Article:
American Portraiture, American Landscapes on Paintings, and The American Society on Paintings example

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American Portraiture

As it is can be learned through the history books, the key feature of an American society of the 18th and 19th centuries is lack of inherited status symbols. In such circumstances of absence of inherited statuses, portraiture serves as one of these symbols: an expensive service itself, it represents the status of a customer. The statement is true both for revolutionary (1765-1800) and early antebellum periods (1801-l840), and the following examples show that the sitters attempt to exhibit their status, achievements and social class through the portraits.

The first portrait is Paul Revere by John Singleton Copley (1768); the portrait depicts a successful artisan holding one of his products in hands: a silver teapot. A few status symbols on the picture can help to identify the person: thus, there are some special instruments in front of the artisan, along with a pencil and the unbuttoned jacket. As Staiti observes, the revolutionary art of the time is characterized by increased patriotism, and the portrait is not an exception: Paul Revere is a prominent Patriot in the American Revolution.

The second picture is Portrait of a Man by Rufus Porter (1830-1835); the sitter is an elegant white upper-class middle-aged man who proudly demonstrates his connection to the marines. The connection can be seen through the golden pendant in the form of anchor; the pendant is purposely pinned in a more prominent place. The proud can be seen through the posture and the face expression (especially tightened lips), and the light blue background emphasizes the effect of nobility.

Finally, the third and the most interesting example is Kee-mén-saw, Little Chief by George Catlin: this portrait depicts a young and well-off, educated Native American person. As with a previous example, the portrait includes the class symbols: he picks the native musical instrument and wears obviously a native part of clothing under the European jacket. The European part of his clothing represents the upper-class status of the person; as it is mentioned by Craven, the emergence of the materialism in art is typical for the US even in earlier periods. Therefore, it is no surprise that the level of wealth oversteps all the prejudice and stereotypes towards Native Americans of that time.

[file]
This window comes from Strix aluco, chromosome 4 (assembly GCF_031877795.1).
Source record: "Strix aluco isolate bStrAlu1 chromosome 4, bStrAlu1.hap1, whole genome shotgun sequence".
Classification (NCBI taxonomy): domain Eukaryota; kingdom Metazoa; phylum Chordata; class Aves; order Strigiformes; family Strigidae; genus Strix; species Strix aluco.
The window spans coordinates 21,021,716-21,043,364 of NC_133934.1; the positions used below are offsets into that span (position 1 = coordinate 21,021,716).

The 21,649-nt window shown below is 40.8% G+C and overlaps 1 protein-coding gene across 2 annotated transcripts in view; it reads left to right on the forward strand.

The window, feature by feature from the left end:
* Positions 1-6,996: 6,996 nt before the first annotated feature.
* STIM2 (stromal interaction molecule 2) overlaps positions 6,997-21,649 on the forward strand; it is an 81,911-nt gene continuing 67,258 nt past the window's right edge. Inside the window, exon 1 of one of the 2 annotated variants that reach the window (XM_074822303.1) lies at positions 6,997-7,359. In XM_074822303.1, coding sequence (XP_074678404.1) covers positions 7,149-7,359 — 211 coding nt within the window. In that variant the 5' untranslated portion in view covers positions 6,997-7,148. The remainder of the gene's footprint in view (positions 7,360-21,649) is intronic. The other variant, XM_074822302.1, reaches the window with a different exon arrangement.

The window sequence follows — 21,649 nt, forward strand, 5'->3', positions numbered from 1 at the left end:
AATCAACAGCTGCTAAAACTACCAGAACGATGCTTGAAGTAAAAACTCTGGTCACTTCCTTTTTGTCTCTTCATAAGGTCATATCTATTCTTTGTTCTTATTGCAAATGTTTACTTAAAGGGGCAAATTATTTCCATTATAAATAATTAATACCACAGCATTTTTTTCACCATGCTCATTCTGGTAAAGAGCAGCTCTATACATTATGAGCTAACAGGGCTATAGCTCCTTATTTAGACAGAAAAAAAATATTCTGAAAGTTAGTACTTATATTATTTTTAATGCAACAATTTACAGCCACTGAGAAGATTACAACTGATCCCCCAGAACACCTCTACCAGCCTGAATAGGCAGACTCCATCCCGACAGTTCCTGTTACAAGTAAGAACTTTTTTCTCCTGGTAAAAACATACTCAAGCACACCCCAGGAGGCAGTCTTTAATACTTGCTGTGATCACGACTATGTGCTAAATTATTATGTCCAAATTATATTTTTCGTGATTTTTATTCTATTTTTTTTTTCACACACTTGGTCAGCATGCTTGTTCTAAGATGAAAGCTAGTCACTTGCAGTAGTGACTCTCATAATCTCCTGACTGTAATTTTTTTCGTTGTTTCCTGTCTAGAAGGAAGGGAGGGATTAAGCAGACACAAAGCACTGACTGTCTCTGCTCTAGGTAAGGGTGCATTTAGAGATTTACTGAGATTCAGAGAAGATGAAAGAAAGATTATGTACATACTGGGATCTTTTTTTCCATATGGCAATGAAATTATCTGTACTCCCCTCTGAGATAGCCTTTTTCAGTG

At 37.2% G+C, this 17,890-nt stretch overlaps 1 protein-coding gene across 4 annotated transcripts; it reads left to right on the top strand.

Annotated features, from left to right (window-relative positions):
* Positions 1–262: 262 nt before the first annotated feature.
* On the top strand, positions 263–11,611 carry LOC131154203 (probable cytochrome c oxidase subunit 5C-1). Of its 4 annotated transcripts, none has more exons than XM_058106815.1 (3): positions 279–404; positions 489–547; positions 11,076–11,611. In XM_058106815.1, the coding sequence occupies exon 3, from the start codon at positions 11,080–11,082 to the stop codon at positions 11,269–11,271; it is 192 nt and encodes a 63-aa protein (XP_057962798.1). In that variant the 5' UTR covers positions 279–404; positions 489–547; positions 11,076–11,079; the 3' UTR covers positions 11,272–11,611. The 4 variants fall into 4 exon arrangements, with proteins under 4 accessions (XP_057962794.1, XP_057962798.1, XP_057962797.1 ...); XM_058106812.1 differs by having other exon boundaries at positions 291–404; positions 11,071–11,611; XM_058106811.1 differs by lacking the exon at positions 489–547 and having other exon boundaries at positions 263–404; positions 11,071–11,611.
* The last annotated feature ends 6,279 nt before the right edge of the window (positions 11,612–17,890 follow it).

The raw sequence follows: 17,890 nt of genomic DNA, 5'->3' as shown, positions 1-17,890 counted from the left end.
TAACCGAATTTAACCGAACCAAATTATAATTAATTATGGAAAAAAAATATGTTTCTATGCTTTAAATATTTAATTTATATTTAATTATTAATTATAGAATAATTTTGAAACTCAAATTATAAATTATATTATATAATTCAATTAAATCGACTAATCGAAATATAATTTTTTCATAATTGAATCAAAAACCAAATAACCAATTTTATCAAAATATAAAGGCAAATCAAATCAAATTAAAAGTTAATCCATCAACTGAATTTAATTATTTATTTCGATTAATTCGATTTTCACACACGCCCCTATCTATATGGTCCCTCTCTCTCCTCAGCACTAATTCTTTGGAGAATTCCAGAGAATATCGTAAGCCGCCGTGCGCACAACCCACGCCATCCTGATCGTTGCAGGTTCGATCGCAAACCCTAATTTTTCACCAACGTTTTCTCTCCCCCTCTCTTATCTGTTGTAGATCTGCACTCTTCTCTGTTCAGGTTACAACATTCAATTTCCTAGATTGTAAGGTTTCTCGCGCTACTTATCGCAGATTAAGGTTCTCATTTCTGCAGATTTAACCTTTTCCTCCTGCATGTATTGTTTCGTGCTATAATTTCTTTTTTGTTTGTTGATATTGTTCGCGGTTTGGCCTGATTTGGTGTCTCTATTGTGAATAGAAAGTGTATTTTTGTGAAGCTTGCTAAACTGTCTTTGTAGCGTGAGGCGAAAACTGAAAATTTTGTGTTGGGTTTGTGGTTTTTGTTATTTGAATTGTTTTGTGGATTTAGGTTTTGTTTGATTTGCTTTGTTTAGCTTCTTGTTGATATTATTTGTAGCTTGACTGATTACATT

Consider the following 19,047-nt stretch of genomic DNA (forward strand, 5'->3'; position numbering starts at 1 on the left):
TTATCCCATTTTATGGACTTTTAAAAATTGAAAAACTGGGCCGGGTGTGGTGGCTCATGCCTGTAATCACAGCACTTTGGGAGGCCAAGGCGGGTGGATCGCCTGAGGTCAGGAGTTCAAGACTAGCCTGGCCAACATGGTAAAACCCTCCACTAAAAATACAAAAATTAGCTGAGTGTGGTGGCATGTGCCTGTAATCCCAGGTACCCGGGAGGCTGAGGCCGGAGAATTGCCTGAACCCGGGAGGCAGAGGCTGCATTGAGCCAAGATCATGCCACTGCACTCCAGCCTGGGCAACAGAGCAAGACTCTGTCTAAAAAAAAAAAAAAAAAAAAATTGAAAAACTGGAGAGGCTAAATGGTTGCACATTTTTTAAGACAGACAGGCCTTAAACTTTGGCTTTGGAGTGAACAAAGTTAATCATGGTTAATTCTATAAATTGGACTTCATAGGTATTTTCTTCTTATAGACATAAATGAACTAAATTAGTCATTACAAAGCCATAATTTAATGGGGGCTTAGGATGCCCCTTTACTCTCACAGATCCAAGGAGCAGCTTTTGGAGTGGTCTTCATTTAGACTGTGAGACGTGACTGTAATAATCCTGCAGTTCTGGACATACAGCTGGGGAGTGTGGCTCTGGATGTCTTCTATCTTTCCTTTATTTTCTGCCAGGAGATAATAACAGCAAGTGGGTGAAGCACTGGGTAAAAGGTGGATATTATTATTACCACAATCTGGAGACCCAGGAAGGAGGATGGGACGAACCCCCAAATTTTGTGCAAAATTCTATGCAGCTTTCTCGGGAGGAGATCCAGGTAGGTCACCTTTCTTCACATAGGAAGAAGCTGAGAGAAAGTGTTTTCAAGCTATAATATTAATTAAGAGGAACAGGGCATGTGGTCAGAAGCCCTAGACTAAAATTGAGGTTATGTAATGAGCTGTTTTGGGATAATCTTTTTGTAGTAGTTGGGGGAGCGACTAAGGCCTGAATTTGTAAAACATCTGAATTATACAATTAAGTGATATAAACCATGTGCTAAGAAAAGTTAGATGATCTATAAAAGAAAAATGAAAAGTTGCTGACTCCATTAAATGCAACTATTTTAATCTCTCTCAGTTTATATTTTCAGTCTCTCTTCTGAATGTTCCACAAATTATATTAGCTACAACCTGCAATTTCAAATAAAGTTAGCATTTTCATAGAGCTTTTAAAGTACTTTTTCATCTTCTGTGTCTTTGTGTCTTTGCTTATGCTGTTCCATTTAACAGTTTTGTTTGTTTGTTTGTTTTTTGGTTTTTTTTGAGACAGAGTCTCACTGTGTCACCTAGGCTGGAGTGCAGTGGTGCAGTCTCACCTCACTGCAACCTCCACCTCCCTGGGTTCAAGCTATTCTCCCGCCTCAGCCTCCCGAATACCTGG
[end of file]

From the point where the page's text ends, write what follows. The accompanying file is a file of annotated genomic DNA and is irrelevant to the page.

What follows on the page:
Thus, all the presented portraits are not just simply pieces of art, but they rather convey another message by the sitters who are customers: they emphasize their class and status. The tendency is not an exclusive privilege of white people: one of the examples depicts a well—off, educated Native American. Overall, the portraits emphasize the richness of successfulness of the sitters, and the tendency is typical for the American society of the time due to the fact that it lacks the inherited statuses.

American Landscapes on Paintings

Territorial expansion of the US has led to many consequences, both positive and negative; one of the undoubtedly positive consequences lies in the fact that American artists have been introduced to new landscapes. The painters are eager to picture the stunning pieces of nature, and there …

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